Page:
Literature, like all art, is subject to that mysterious tide of interest we label Zeitgeist. This season has brought the publication of three non-fiction books that, in different ways, explore the devastating storms that rocked fishing communities in Newfoundland, Nova Scotia, and New England in the late 1920s: The August Gales: The Tragic Loss of Fishing Schooners in the North Atlantic, 1926 and 1927 (Nimbus Publishing); The Gale of 1929 (Flanker Press); and Thursday’s Storm: The August Gale of 1927 (Flanker Press).
For all three authors, this is a tale of terror on the sea and heartbreak on land. There is little doubt that the devastating Asian tsunami of 2004 may have had the effect of turning Atlantic Canadians toward their own historical battle against the cruel and unpredictable elements. The gales of the late 1920s were indeed especially destructive, causing great upheaval and hardship. But what brings these three authors to the same focus is revealed in the preface of Darrell Duke’s Thursday’s Storm: The August Gale of 1927.
Tributes to the past
The author tells readers about his research in 1993, when he gathered experiences from Placentia Bay families. He writes of “gigantic men whose hands were like catcher’s mitts” yet who would “bawl like babies” as they recalled the tragedies of the past.
All of these books, in their various ways, are tributes to a past that is within living memory—but only just within it. They are driven by a sense of urgency, and by a sense of love too, as the authors are steeped in the heritage they strive to reclaim. In this sense, the sum of work within these pages represents a democratization of history-based literature. The approaches are not academic, and certainly not cold. Duke, for instance, is connected to these events by family. He is also a songwriter who understands the music within the language and the idioms he knows. He describes a kettle as “boiling mad.” A young couple “kissed their way through the winter.” The question of when mourning families will “raise the blinds” recurs like a riff through the final chapters.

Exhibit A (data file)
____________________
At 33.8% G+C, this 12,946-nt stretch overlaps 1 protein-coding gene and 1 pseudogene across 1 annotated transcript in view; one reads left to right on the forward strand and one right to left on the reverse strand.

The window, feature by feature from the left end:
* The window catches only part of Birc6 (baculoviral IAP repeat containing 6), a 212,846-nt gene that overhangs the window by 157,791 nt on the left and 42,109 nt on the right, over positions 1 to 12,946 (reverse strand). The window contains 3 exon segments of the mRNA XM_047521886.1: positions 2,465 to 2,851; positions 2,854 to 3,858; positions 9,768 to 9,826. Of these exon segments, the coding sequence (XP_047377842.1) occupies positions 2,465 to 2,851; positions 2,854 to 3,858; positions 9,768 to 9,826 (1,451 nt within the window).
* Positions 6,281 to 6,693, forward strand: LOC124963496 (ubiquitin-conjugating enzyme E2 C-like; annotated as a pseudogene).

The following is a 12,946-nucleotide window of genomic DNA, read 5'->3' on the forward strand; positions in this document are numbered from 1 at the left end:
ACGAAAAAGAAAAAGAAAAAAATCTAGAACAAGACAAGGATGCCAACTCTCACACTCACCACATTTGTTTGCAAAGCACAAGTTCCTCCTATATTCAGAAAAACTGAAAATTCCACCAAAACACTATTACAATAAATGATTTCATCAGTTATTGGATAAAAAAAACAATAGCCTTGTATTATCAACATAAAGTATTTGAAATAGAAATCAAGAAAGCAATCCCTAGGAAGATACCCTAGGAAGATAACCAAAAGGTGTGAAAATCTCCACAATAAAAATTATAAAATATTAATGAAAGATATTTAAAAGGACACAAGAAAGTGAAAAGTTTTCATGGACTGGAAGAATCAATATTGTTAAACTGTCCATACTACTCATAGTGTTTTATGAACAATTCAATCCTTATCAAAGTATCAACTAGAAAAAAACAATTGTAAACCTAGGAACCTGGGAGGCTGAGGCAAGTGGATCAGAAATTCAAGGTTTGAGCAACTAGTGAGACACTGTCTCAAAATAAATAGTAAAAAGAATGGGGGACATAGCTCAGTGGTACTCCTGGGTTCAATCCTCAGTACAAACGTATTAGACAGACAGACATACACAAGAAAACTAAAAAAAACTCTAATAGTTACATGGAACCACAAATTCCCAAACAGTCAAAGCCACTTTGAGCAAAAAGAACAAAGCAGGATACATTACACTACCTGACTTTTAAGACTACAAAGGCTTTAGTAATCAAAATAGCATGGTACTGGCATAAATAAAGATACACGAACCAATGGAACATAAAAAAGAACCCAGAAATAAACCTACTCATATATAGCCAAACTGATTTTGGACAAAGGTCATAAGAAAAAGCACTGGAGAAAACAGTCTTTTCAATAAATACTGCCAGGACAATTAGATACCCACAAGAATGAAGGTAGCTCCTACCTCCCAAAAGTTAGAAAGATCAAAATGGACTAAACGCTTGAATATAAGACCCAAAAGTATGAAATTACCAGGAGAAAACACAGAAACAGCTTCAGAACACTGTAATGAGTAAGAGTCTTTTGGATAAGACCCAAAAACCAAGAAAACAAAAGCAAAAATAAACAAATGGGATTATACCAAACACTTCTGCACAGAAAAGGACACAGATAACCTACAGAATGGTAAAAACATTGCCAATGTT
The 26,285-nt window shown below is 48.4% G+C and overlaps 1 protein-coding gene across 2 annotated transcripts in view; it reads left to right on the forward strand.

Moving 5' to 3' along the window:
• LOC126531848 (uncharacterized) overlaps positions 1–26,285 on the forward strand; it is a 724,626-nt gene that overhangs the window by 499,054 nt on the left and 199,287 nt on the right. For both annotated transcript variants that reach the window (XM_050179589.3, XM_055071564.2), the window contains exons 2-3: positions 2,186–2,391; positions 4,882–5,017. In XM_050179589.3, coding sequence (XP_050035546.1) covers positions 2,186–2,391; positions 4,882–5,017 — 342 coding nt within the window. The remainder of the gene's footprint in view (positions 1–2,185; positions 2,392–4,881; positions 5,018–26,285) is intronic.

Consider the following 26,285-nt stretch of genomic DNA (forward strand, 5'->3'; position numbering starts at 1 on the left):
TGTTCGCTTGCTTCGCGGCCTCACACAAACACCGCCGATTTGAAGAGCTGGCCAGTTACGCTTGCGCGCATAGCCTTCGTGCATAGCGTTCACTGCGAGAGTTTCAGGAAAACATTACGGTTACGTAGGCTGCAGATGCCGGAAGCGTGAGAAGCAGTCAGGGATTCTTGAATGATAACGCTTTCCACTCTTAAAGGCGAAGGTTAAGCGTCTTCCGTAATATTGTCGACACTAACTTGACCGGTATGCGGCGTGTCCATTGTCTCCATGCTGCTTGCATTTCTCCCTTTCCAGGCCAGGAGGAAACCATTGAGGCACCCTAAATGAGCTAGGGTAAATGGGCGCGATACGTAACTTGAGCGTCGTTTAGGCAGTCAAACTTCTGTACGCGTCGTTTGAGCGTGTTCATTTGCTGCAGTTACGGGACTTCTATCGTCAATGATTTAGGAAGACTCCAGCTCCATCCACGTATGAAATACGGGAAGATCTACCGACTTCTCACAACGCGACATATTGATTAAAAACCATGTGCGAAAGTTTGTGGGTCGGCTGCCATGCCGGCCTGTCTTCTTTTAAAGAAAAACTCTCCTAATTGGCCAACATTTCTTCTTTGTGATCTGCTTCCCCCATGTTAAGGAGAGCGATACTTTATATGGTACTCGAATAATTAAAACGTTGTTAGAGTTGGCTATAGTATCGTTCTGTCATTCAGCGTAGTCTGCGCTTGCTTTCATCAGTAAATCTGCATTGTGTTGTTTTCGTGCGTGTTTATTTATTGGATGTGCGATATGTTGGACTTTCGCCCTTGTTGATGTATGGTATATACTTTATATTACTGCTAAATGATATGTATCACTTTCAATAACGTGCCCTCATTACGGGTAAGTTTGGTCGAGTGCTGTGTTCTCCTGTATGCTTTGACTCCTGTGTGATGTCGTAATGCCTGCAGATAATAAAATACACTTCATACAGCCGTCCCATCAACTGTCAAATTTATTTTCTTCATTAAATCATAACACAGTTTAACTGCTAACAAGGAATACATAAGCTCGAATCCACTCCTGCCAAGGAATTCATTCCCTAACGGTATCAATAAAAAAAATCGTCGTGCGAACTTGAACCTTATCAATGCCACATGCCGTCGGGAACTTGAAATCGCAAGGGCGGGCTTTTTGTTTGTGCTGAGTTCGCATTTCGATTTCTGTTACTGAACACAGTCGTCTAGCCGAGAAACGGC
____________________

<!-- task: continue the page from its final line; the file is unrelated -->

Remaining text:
Like Duke, he gets inside the drama as though it were fiction. Each chapter follows the story of one of 11 schooners caught in the 1929 gale, and he moves swiftly from scene—complete with action and dialogue—to history, and back to scene again.
Collins’ fine sense of pacing gives the drama a constant motion; when things become still, it’s an ominous stillness.
Like many Newfoundlanders steeped in an oral tradition, his descriptions can be deeply lyrical. The coastline of Newfoundland sometimes “appears as a snarling, mythical leviathan rising out of the sea, crouched and waiting.”
In The August Gales: The Tragic Loss of Fishing Schooners in the North Atlantic, 1926 and 1927 Gerald Hallowell maps out a “piscatorial triangle” with Lunenburg, NS, Gloucester, MA, and southeast Newfoundland marking its three points.
At the beginning of The August Gales, Hallowell paints a scene in which thousands converge on the wharves “under a brilliant blue Lunenburg sky” for a procession and wreath-laying ceremony to mourn those lost in the gale of August, 1926. He cleverly brings us into the era by using contemporary vocabulary.
The collective imagination
Oral history, gathered informally, is often seen as inferior to corroborated, written documentation, and in terms of historical certainties, this indeed can be the case. But we often ignore the fact that the way people remember events tells us more about the collective imagination—the essential character of a people—than the historical record.
Interestingly, Hallowell, while certainly writing in a popular vein, notes sources in his text and with a bibliography. While involving and respecting the communities, this elegantly-written history will also come close to pleasing those requiring academic vigour.
But Duke’s work also lays special claim to commendation. His primary research sources are, after all, the people who have lived through the events. Such exhaustive research must surely count when it comes to measuring the authenticity of the events described in his work.
Collins’s research method is also expanded upon in an afterword; he talks of how he sat “in many kitchens and listened and recorded as the yarns were passed down.”
There is a sense in each of these works that when an author announces an intent to work on a book, the whole community joins in a concerted effort to record all that is known. They want to know that when the publication sees the light of day it accurately reflects how the community feels about the lives recorded in its pages. The work, in short, springs from the community.
This process could explain why the toil, the play, the nuances of emotion, and the patterns of speech in all three of these books come to life so vividly on the page.
Paul Butler is the author of several novels including Titanic Ashes, Hero, NaGeira and Easton’s Gold. His website is paulbutlernovelist.wordpress.com.